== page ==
Anna Blinkova had another big win this year, taking out Jessica Pegula and sat down with the WTA Insider podcast to give some more background on herself.

Gaby Dabrowski and Jennifer Bishop were both honored with being named on Women of Influence+’s 2024 Top Women of Influence list.

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Five at The IX: BNP Paribas Open

Q. Caro, is Caro 1 compared to Caro 2 quite different and how, if so?

CAROLINE WOZNIACKI: I don’t know. I think I’m definitely older (smiling). But, you know, I think you just get a different perspective. I know it sounds like a cliché. You know, having kids and being there for them and being their role model and, you know, I mean, it just means everything to me, you know, being a mom. It’s the best thing in the world. It’s hard. It’s definitely hard work, but it’s so rewarding. It’s incredible.

To be able to play here with them and having them travel and see the world, it’s really cool to be able to live out my dreams. I think it’s just a much different perspective.

You know, I don’t have to be here. I’m here because I love to be here. You know, I’m lucky enough that I have been given some wildcards so I’m able to play these big tournaments and compete against the best players in the world. So for me, you know, obviously I want to win, I’m a competitor, I’m very competitive, and I believe in myself and my game, but it’s a different — it’s not as stressful, you know. I’m out there. I know that if I play my best tennis, I can beat anyone, but if I don’t play my best, I can also lose.

I think, for me, it’s just trying to be out there and competing the same exact way that I have been practicing. You know, trying to stay healthy is the main thing.

Q. There were some tough moments at United Cup where you seemed maybe a little rusty, struggling. Wonder if you had doubts in those moments about what you were trying to do. Can you talk about the process what got you from there where you were struggling to where you are now.

ANGELIQUE KERBER: It is really a process. At the Australian Open, also United Cup, I just played against the best players, you know. It was just for me a cold start, just putting me in the cold water.

But I really enjoyed it. We won it, I won the most important match there where Sascha lost, so I won the match against Ajla. But the whole thing that gives me, like I said before, the emotions on court, that is why I’m back to enjoying tennis, to seeing all the people back.

You know, but I know it was a process. There I was not feeling 100%, because matches are so different, also physically, mentally. And now I took also a little bit time to practice again with, yeah, the experience I had in Australia. Now I’m just looking forward to having matches and playing as many matches as possible and looking like just from day to day and hoping that I can improve and playing on my highest level again.

Q. The announcement came out last week that “Break Point” probably won’t be coming back for a third season. Curious how you look back on your participation and what is it about tennis that perhaps makes it more difficult to cover in this format compared to maybe F1 or golf?

IGA SWIATEK: Well, honestly, I didn’t know about that. I don’t have any answer to that right now.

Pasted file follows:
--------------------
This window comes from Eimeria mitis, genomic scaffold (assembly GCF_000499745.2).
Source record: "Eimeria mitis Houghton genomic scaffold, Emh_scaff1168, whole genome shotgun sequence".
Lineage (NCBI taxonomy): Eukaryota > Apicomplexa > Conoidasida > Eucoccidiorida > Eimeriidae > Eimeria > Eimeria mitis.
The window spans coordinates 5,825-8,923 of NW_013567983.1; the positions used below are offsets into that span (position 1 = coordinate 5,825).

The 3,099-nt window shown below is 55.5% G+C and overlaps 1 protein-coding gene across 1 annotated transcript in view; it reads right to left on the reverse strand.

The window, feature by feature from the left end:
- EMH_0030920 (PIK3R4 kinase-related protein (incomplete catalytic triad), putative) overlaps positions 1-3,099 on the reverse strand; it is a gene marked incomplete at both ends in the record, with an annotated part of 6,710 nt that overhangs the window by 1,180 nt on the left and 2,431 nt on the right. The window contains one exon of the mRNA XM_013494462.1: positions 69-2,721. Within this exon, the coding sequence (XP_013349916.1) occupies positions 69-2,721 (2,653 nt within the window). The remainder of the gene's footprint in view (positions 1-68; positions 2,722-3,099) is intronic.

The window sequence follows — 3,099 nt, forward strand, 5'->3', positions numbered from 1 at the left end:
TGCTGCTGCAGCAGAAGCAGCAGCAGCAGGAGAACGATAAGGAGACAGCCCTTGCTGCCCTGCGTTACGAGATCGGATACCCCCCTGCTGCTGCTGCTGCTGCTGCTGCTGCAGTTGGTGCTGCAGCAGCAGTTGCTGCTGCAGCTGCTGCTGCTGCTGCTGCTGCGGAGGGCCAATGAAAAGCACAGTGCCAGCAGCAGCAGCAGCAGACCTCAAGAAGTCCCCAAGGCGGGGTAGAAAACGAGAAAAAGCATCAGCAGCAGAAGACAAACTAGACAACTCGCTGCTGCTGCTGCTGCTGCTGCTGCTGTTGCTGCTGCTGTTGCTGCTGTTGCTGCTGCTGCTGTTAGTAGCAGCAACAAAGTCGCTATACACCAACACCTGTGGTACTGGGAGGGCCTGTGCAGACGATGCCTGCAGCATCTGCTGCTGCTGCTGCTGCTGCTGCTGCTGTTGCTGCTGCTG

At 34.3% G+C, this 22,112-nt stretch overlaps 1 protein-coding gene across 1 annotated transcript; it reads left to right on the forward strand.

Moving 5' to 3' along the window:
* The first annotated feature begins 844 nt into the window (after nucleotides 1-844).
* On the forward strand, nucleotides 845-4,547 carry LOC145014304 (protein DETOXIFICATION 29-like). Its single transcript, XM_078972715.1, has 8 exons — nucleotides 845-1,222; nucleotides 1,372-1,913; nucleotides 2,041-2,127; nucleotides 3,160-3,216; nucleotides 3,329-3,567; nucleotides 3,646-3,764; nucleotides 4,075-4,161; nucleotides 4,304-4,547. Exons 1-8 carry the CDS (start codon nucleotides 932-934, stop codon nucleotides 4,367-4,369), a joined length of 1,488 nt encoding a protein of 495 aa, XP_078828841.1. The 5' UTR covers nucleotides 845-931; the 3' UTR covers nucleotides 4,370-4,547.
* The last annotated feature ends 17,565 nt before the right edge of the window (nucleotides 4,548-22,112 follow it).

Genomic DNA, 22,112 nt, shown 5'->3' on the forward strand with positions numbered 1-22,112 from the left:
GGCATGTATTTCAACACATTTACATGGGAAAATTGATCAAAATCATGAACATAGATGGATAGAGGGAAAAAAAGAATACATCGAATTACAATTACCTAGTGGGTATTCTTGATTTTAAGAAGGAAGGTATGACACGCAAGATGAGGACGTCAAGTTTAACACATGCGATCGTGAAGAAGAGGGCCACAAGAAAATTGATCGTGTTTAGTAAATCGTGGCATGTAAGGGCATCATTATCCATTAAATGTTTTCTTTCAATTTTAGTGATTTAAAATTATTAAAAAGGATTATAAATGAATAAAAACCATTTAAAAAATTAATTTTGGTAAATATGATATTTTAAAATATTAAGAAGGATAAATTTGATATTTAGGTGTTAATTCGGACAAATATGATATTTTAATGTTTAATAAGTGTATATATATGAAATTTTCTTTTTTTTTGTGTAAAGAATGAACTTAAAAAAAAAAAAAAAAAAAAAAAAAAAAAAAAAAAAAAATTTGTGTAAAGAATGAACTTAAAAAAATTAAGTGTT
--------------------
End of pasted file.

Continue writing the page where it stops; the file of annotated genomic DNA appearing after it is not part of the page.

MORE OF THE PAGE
I was involved only in Season 1, and I gotta say that it was kind of a test for me if I’m going to be comfortable talking about my life and, like, opening up so much. But, well, I think it was a great idea, but I think we have, you know, many different and complicated stories that it’s hard to, like, describe them in couple of episodes, you know.

But on the other hand, like, in other sports it’s the same case. Honestly, it’s hard for me to compare why it didn’t work out in tennis but it did in golf and Formula 1. But I can only speak about my perspective. I think that the Netflix guys were really nice and really cooperative but in the end there wasn’t much impact we had in terms of editing some stuff we didn’t like.

I know I didn’t give, like, much access, as much as other players. I accepted that I may not have the final voice, but there were some stuff that were, like, misinterpreted. My appearance in this series kind of caused some hate towards me and my team. So I just wanted to, you know, live my life peacefully and do my job, so that’s why I didn’t get into the second season.

I don’t know why it didn’t work out. Honestly, I don’t want to criticize or something, but I also, you know, saw some memes about editing and how, you know, Aryna, there was a match — I think here, the final, Aryna’s and Elena’s, she was serving on deuce and then Elena was returning from advantage side. And I think anybody who knows tennis is going to notice.

Yeah, it’s a shame that it didn’t work out.

Q. Coco, you were just talking about Rihanna and Beyonce and the business side of their careers. Are you starting to look towards those angles? If so, in what way?

COCO GAUFF: Yeah, I wouldn’t say I necessarily started. Like, I haven’t done any brainstorming or anything like that. But it’s definitely something I want to do later on in my career.

You know, I don’t know in what world that would be in. I mean, yeah, I can’t tell you. I love beauty and fashion, so maybe something in that world. But, like, again, I haven’t really brainstormed. I’m not planning on starting anything anytime soon. I think I just want to focus on tennis.

But I would say towards the later half of my career, I don’t know what the later half will look like, but maybe, like, closer to 30, it might be something I actually try to set.

Q. In January it seemed like with some of those matches that you played, the level was quite high, except for maybe the big points. Those were the ones you seem like you regretted. Seems like in the last couple of matches it felt like the bigger points were starting to flip your way. Is that how you’re seeing it? What do you think is the difference there?

NAOMI OSAKA: Definitely I think match play is really important for me and just getting in certain situations and not feeling like I’m unsure of what to do.

But I definitely felt like I was more confident today with, like, the set point and just kind of trusting myself and knowing that no matter what happens, like, go for my shots and don’t live life with regret.

I think of course in Australia, like, those, what was it, like 0 to 12 breakpoints or something, I definitely felt like now I do a lot more with my shots (smiling).

Mondays: Soccer
By: Annie Peterson, @AnnieMPeterson, AP Women’s Soccer
Tuesdays: Tennis
By: Joey Dillon, @JoeyDillon, Freelance Tennis Writer
Wednesdays: Basketball
By: Howard Megdal, @HowardMegdal, The Next
Thursdays: Golf
By: Addie Parker, @addie_parker, The IX
Fridays: Hockey
By: @TheIceGarden, The Ice Garden
Saturdays: Gymnastics
By: Lela Moore, @runlelarun, Freelance Writer

Written by Joey Dillon